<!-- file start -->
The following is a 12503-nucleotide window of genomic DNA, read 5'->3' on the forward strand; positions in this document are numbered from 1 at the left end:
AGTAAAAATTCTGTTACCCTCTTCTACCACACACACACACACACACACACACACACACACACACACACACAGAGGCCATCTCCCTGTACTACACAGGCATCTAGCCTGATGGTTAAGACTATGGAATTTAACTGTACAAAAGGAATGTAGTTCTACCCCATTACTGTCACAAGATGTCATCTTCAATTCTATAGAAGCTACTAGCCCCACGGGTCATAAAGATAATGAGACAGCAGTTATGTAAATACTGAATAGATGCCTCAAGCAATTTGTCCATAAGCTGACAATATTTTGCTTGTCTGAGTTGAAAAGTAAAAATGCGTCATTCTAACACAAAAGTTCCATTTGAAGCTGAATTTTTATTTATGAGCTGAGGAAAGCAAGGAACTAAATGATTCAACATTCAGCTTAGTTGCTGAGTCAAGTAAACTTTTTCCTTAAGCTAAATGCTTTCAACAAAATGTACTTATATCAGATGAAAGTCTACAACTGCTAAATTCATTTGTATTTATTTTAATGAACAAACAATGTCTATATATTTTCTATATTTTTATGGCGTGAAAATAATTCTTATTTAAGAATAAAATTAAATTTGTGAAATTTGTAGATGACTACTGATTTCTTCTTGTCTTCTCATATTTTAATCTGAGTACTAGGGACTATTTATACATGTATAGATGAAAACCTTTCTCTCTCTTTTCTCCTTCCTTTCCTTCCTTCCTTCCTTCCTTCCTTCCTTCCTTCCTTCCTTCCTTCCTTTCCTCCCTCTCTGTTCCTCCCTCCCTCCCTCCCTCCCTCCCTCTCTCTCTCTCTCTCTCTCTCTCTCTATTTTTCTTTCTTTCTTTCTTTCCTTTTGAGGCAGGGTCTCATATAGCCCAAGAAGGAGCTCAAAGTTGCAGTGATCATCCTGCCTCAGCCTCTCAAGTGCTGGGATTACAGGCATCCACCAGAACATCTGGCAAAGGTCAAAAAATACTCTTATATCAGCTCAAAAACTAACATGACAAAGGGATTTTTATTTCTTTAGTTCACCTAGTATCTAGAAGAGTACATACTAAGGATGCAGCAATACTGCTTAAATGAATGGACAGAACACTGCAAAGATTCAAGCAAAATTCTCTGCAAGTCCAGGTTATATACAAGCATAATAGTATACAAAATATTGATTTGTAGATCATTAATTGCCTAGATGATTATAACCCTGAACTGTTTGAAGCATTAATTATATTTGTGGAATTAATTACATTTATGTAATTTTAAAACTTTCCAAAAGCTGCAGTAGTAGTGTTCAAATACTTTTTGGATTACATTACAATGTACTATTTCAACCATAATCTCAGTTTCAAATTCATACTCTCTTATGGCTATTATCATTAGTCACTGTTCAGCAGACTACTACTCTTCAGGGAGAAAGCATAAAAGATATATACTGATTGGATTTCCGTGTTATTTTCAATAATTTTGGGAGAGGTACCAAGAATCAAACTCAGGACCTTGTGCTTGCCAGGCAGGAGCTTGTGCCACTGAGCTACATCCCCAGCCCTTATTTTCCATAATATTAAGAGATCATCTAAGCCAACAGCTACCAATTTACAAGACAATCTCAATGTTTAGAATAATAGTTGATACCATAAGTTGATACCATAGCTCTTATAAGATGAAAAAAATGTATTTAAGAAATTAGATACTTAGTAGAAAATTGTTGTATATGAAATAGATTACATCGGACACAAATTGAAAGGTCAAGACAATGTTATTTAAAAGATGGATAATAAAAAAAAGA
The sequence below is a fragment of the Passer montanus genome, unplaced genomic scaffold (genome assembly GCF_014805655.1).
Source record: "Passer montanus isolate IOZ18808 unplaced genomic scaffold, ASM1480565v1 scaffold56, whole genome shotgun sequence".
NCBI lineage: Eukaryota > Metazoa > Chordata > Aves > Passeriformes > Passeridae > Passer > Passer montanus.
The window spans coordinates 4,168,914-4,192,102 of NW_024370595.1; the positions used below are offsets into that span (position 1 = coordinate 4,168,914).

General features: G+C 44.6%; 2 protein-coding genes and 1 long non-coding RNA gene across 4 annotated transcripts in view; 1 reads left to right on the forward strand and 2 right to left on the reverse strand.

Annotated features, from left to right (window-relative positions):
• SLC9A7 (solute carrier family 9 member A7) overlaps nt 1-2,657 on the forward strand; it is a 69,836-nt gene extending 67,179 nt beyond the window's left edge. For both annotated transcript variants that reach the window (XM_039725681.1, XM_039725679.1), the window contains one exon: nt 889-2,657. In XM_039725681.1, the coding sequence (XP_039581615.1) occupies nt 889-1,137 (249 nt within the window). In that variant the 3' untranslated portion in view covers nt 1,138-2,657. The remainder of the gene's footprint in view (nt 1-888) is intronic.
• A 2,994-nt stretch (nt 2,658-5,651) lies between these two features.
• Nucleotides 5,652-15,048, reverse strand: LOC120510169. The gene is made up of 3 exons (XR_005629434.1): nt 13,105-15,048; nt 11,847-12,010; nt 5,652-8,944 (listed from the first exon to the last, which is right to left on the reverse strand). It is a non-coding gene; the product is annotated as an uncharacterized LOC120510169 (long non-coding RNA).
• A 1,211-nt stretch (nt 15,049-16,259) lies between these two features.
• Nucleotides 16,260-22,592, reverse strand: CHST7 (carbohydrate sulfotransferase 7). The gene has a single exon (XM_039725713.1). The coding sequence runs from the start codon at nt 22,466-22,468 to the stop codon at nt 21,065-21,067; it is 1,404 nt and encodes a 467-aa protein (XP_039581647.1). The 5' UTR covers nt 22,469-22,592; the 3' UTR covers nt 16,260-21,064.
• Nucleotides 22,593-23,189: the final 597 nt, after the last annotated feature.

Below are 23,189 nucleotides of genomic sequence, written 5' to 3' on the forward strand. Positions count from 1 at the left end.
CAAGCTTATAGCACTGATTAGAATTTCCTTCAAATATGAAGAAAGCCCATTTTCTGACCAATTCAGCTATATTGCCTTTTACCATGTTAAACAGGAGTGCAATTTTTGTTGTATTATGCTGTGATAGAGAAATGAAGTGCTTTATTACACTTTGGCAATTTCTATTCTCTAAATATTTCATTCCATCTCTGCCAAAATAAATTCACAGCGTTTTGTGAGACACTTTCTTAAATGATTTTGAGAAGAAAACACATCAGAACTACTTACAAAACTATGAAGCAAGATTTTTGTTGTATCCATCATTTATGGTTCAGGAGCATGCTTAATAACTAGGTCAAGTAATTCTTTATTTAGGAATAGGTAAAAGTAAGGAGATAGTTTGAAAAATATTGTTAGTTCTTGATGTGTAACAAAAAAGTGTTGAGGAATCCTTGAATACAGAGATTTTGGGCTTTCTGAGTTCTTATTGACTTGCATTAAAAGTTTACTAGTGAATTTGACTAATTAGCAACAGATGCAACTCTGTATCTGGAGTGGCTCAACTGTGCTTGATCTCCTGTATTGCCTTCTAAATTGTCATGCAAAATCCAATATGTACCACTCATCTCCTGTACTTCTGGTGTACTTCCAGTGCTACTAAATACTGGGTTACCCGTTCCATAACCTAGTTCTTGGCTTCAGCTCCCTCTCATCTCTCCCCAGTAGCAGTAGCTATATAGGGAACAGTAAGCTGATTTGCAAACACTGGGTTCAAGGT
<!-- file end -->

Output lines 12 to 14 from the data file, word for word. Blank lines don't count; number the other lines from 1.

• A 1,211-nt stretch (nt 15,049-16,259) lies between these two features.
• Nucleotides 16,260-22,592, reverse strand: CHST7 (carbohydrate sulfotransferase 7). The gene has a single exon (XM_039725713.1). The coding sequence runs from the start codon at nt 22,466-22,468 to the stop codon at nt 21,065-21,067; it is 1,404 nt and encodes a 467-aa protein (XP_039581647.1). The 5' UTR covers nt 22,469-22,592; the 3' UTR covers nt 16,260-21,064.
• Nucleotides 22,593-23,189: the final 597 nt, after the last annotated feature.